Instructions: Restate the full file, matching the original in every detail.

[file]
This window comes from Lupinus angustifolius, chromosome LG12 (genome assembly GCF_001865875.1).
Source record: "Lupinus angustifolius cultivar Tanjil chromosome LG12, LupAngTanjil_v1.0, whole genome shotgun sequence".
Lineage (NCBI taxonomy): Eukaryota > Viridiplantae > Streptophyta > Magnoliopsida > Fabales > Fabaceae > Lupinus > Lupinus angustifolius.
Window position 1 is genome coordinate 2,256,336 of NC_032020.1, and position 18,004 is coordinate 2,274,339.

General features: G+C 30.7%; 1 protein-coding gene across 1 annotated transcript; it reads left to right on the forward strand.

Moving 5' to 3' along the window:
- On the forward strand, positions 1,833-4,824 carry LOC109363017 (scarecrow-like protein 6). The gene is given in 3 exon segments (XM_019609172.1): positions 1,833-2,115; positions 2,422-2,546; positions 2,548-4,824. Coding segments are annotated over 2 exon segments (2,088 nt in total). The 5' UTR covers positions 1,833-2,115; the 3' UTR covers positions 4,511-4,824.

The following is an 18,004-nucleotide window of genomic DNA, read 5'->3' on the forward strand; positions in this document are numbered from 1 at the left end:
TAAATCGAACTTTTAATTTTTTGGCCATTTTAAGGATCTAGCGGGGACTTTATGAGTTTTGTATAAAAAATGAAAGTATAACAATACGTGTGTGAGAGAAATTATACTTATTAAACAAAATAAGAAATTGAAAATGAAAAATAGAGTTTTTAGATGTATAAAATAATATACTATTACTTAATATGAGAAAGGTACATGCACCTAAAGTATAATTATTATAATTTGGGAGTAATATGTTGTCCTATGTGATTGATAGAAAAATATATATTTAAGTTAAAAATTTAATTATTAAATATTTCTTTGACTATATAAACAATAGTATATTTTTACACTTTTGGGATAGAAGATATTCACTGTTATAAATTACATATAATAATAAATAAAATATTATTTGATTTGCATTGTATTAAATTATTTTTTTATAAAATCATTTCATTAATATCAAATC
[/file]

This window comes from Lupinus angustifolius, chromosome LG12 (genome assembly GCF_001865875.1).
Source record: "Lupinus angustifolius cultivar Tanjil chromosome LG12, LupAngTanjil_v1.0, whole genome shotgun sequence".
Lineage (NCBI taxonomy): Eukaryota > Viridiplantae > Streptophyta > Magnoliopsida > Fabales > Fabaceae > Lupinus > Lupinus angustifolius.
Window position 1 is genome coordinate 2,256,336 of NC_032020.1, and position 18,004 is coordinate 2,274,339.

General features: G+C 30.7%; 1 protein-coding gene across 1 annotated transcript; it reads left to right on the forward strand.

Moving 5' to 3' along the window:
- On the forward strand, positions 1,833-4,824 carry LOC109363017 (scarecrow-like protein 6). The gene is given in 3 exon segments (XM_019609172.1): positions 1,833-2,115; positions 2,422-2,546; positions 2,548-4,824. Coding segments are annotated over 2 exon segments (2,088 nt in total). The 5' UTR covers positions 1,833-2,115; the 3' UTR covers positions 4,511-4,824.

The following is an 18,004-nucleotide window of genomic DNA, read 5'->3' on the forward strand; positions in this document are numbered from 1 at the left end:
TAAATCGAACTTTTAATTTTTTGGCCATTTTAAGGATCTAGCGGGGACTTTATGAGTTTTGTATAAAAAATGAAAGTATAACAATACGTGTGTGAGAGAAATTATACTTATTAAACAAAATAAGAAATTGAAAATGAAAAATAGAGTTTTTAGATGTATAAAATAATATACTATTACTTAATATGAGAAAGGTACATGCACCTAAAGTATAATTATTATAATTTGGGAGTAATATGTTGTCCTATGTGATTGATAGAAAAATATATATTTAAGTTAAAAATTTAATTATTAAATATTTCTTTGACTATATAAACAATAGTATATTTTTACACTTTTGGGATAGAAGATATTCACTGTTATAAATTACATATAATAATAAATAAAATATTATTTGATTTGCATTGTATTAAATTATTTTTTTATAAAATCATTTCATTAATATCAAATC